Donald Trump Tells Jimmy Kimmel He's a 'Little Divisive' - NBC New York
Decision 2016

Decision 2016

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Donald Trump Tells Jimmy Kimmel He's a 'Little Divisive'



    Donald Trump Tells Jimmy Kimmel He's a 'Little Divisive'
    This photo provided by ABC shows guest Republican Presidential candidate Donald Trump, left, with host Jimmy Kimmel, on “Jimmy Kimmel Live” on Wednesday, Dec. 16, 2015, in Los Angeles.

    In his first late night appearance since Tuesday’s debate in Las Vegas, Donald Trump admitted he can be a little divisive when it comes to his fellow candidates.

    But he doesn’t want people to mistake the attacks on his rivals as a betrayal to the Republican party. Trump told late night host Jimmy Kimmel he really wants to see the party unified.

    “We have to get together to get this thing done,” he told Kimmel.

    Trump, who appeared calm and restrained during Wednesday’s three-segment interview, said he believes Jeb Bush is having a hard time running his campaign. Bush has been a frequent target of Trump since campaigning began. The two exchanged heated blows during the debate with Bush calling Trump "a chaos candidate.” Trump shot back Tuesday night, pointing to Bush’s low numbers in the polls.

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    “I defined him. I gave him this term, ‘low energy,’” Trump said. “We do not need in this country low energy. We need high energy.”

    Trump said he had a great time during the debate, comparing it to the Superbowl. Despite the friction between the candidates on stage, he did reveal that candidates end up getting personable during the commercial breaks.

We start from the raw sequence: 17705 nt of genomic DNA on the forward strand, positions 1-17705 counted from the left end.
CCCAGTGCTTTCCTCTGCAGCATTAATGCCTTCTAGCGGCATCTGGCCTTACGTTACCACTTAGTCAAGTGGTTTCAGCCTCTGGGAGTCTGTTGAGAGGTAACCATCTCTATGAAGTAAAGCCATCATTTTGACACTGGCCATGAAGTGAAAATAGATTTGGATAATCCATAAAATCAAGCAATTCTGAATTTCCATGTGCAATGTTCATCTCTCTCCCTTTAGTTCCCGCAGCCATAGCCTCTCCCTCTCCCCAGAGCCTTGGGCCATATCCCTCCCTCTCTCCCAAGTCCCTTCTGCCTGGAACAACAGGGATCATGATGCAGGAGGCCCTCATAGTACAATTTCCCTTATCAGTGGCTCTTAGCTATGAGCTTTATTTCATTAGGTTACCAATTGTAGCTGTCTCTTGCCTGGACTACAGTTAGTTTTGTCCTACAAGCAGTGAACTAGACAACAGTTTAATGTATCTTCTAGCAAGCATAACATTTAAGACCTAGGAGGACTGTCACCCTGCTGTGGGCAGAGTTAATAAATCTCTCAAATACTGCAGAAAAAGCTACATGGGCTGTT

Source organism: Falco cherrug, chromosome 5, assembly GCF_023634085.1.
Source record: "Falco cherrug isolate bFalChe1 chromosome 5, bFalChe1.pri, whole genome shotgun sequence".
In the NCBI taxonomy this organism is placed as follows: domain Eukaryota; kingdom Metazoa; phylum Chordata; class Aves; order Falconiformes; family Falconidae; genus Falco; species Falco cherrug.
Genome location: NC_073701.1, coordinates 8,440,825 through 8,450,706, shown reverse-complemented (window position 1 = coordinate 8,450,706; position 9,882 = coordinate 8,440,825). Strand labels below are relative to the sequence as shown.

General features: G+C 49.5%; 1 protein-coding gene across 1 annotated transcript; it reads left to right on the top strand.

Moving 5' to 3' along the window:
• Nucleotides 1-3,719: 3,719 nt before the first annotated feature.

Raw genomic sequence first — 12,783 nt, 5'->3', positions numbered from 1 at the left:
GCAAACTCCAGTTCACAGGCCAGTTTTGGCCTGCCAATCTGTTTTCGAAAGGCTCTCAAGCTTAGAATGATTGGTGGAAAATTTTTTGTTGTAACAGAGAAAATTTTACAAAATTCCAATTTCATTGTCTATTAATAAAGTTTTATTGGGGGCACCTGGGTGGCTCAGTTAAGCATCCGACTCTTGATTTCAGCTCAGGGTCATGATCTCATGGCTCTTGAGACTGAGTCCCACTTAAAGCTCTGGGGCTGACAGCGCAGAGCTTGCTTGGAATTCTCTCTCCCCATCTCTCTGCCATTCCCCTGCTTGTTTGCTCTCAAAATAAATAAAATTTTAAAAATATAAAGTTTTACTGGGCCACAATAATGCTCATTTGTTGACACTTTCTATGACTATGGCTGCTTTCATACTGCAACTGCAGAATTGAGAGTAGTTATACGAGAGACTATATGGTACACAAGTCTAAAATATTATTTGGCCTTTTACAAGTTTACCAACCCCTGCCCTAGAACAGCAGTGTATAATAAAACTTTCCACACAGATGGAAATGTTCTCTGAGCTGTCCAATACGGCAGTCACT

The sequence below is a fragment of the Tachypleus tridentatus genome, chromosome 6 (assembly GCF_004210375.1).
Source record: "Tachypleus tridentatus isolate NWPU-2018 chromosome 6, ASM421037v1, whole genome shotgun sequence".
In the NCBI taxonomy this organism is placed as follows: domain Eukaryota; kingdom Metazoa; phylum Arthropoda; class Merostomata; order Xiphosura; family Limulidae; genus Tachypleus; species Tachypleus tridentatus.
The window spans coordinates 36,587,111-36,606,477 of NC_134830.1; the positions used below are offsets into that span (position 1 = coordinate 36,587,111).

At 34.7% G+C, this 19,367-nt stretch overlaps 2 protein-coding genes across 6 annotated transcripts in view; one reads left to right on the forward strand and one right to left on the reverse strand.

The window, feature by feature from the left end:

"You're like, 'where are you going for dinner?'" he said. "It's all politics."

    Kimmel asked the GOP frontrunner about some of the issues the candidates discussed during the debate, including Trump’s remarks about redirecting money spent on the war to building roads and schools, which Carly Fiorina dubbed “anti-Republican.”

    “I do the right thing. I say the right thing. Maybe that’s why I resonate,” he answered, referring to his popularity with some voters.

    Trump has consistently topped the polls, with the candidate reaching a 41 percent approval rating in the recent Monmouth University poll.

    Trump also addressed some of his more controversial comments, including his calls to deport millions of undocumented immigrants. Trump said he stood by his plans to build a wall with a "big, beautiful door" across the country’s southern border and to encourage those looking to come to the U.S. to do so legally.

    “Did anyone stop you from saying we should ban Muslims?” Kimmel asked the GOP frontrunner, referring to comments he made following the Paris attacks on Nov. 13 and San Bernardino massacre.

    “I said temporarily ban,” he answered. Referring to the recent attacks, Trump said he believes his ban would help address the “real problem” of extremism that he feels is plaguing the country.

    When asked whether his rhetoric is helping to fuel recruitment for extremist groups like ISIS, Trump disagreed.

    “I don’t buy that argument.”

    And what of his health?

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    Trump said he discussed his medical history with his physician, saying his doctor agreed he would be the healthiest president ever.

    “If elected, Mr. Trump, I can state unequivocally, will be the healthiest individual ever elected to the presidency,” Kimmel read from the letter released by Trump’s doctor Harold Bornstein.

    “I love that,” Trump said.  

    Kimmel ended the interview by reading from a Dr. Seuss-style book he said he ghost-wrote under Trump's name called "Winners Aren't Losers."